June 15, 2017 (LINCOLN, NEB.) – In recognition of World Elder Abuse Day on June 15, 2017, the Nebraska Department of Banking and Finance (NDBF) reminds financial professionals of the importance of safeguarding Nebraska’s senior population by keeping a watchful eye for signs of elder financial exploitation and promptly reporting possible abuse to appropriate authorities.
Elder financial abuse is on the rise due to the amount of wealth seniors have accumulated throughout their careers and the increasing number of retirees throughout North America.
"Seniors are often targeted for financial fraud and exploitation because they may be isolated from family, caregivers, and other support networks. In other instances, it could be family or caregivers who are taking advantage of the vulnerable adult who feels he/she cannot say anything due to fear of retribution. That's why it is important to know the red flags that could signal an elder's savings may be in danger, " NDBF Director Mark Quandahl said.
Director Quandahl highlighted three warning signs of possible elder financial fraud or exploitation to watch for:
"Financial services professionals are uniquely positioned to serve as a front line of defense to spot potential elder financial fraud and exploitation and alert authorities," Director Quandahl said.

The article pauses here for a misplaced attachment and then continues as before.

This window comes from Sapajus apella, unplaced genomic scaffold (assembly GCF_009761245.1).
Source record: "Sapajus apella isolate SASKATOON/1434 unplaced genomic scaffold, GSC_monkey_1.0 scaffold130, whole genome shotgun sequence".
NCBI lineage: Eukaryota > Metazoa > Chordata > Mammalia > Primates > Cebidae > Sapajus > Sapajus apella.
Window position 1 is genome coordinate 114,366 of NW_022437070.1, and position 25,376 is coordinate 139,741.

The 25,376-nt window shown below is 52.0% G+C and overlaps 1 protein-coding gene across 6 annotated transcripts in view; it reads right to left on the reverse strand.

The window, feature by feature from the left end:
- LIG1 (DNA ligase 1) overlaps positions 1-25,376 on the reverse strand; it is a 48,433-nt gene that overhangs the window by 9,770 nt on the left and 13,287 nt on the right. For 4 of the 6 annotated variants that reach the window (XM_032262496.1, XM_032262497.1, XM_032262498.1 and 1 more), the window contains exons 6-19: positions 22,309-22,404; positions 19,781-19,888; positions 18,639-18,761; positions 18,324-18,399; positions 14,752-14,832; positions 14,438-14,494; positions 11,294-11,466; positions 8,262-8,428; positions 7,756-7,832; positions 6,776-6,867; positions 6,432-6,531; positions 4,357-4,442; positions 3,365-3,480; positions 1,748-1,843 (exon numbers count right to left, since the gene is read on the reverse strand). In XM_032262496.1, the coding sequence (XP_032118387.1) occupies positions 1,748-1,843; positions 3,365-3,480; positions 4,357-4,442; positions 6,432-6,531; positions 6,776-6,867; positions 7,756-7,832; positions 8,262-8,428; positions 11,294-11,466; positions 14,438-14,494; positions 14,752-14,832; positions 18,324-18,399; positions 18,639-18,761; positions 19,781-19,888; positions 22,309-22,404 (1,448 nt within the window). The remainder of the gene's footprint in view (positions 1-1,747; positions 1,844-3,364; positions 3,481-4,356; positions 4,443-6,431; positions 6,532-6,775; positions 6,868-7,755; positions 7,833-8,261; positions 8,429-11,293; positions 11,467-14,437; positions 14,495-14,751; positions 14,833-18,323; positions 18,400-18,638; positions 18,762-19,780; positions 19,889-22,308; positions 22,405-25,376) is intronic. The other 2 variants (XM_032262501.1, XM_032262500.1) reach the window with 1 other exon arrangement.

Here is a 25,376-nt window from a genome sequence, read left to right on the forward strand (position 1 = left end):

Financial professionals who suspect elder financial fraud or exploitation are encouraged to contact NDBF through the department's website at www.ndbf.nebraska.gov, or by calling the NDBF Consumer Hotline toll free at (877) 471-3445 in Nebraska, or (402) 471-3445 if you are out of state. People who have reason to believe a vulnerable adult has been abused, neglected or exploited may contact the Nebraska Department of Health & Human Services, Adult Protect Services 24-hour hotline toll free at (800) 652-1999 or lo.cal law enforcement.
NDBF has teamed with the North American Securities Administrators Association, of which it is a member, to provide free training to help financial services employees learn how to identify and report suspected cases of senior financial exploitation. To learn more about the Senior$afe training program, or to request a training session for your firm, contact the Department.